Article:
On Thursday, President Joe Biden said he expected to speak with China's President Xi Jinping over a Chinese spy balloon that a U.S. fighter plane shot down early this month after transiting the US.
"We don't want another cold war," Biden declared.
In his most comprehensive remarks about the Chinese balloon and three unidentified objects downed by U.S. jets, Biden did not announce when he would speak with Xi but said the US was continuing to engage diplomatically with China on the subject.
"I anticipate to be speaking with President Xi, I hope we are going to get to the bottom of this, but I make no apologies for bringing down that balloon," Biden stated in response to Beijing objections.
China claims the 200-foot (60-meter) balloon was for weather observation, but Washington says it was a surveillance balloon with an electronics-laden undercarriage.
After lawmakers demanded more information on the spate of aerial objects that began with the Chinese balloon, Biden broke his silence. Many Americans are baffled by the incidents.
He stated the U.S. intelligence community was still investigating the three unidentified objects: one shot down over Alaska, one over Canada, and one into Lake Huron.
The administration said they threatened civil aviation and were shot down.
"We don't yet know exactly what these three items were, but nothing right now suggests they were tied to the Chinese spy balloon program or any other country's surveillance vehicles," Biden added.
"Most likely balloons related to private enterprises, recreation or research institutes," Biden said, citing the intelligence community.
After the Chinese balloon, radar was improved, Biden claimed.
"That's why I've asked my staff to come back to me with stricter standards for how we will deal with these unidentified objects moving forward, distinguishing between those likely to pose safety and security threats that require action and those that don't."
The remarks followed reports that the Chinese balloon downed on Feb. 4 after crossing the continental US was blown off course by prevailing winds and would have flown across Guam and Hawaii.
U.S. Secretary of State Antony Blinken postponed a visit to Beijing to improve relations after the incident.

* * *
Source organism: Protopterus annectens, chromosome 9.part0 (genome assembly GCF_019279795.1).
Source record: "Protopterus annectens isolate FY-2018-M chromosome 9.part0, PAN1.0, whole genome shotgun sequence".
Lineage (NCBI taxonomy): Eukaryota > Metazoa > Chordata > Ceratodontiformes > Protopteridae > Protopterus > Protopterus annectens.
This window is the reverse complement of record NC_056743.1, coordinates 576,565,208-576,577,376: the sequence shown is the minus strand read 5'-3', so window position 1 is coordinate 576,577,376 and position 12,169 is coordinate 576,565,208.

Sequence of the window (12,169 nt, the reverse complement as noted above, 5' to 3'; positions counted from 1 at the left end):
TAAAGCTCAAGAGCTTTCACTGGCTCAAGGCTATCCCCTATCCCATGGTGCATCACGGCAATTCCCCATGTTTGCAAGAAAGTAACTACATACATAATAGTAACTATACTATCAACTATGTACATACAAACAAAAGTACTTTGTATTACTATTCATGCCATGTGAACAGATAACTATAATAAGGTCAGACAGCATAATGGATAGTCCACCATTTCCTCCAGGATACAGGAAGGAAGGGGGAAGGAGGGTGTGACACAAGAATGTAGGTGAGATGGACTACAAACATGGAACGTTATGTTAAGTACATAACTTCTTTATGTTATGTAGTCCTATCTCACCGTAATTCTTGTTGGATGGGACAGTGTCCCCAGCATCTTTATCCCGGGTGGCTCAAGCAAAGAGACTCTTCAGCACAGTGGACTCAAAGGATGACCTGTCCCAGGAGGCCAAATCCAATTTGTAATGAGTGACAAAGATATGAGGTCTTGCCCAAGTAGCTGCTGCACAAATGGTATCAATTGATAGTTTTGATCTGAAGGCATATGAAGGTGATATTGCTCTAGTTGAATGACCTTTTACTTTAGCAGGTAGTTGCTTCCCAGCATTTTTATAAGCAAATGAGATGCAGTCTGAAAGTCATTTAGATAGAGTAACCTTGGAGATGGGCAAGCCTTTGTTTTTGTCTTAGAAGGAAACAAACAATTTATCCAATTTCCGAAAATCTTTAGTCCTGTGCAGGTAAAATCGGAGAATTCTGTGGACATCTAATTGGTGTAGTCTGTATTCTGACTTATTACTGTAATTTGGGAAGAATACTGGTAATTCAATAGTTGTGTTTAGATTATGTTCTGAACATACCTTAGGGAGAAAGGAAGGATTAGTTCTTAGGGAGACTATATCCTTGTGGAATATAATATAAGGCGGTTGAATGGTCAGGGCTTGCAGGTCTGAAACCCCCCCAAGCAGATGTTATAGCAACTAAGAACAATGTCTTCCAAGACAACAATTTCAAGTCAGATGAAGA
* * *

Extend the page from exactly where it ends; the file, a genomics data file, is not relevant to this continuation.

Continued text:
Blinken may see China's top diplomat Wang Yi at the Munich Security Conference this weekend.
John Bolton, Trump's national security advisor, tweeted that he had been informed by the U.S. intelligence community on Wednesday and was "profoundly worried about the Biden Administration's handling of these possible national-security risks," highlighting its "shifting story line."
On Tuesday, the Washington Post claimed that U.S. military and intelligence services monitored the balloon from its launch in Hainan, China.
It was shot down off South Carolina, and senators have criticized the administration for letting it drift across the country, especially near key military posts.
On Thursday, a Chinese foreign ministry spokeswoman called the downed balloon a "unmanned civilian airship" and called its journey into U.S. territory a "isolated" event.
"The U.S. should be willing to meet China in the middle, manage differences and appropriately handle isolated, unexpected incidents to avoid misunderstandings and misjudgments; and promote the return of U.S.-China relations to a healthy and stable development track," spokesman Wang Wenbin told reporters at a regular briefing.
Beijing threatened "countermeasures against relevant U.S. companies that endanger China's sovereignty and security" for Washington's overreaction in shooting down the balloon.
China banned Lockheed Martin Corp (LMT.N) and a unit of Raytheon Technologies Corp (RTX.N) from Chinese imports and exports on Thursday for selling weaponry to Taiwan.
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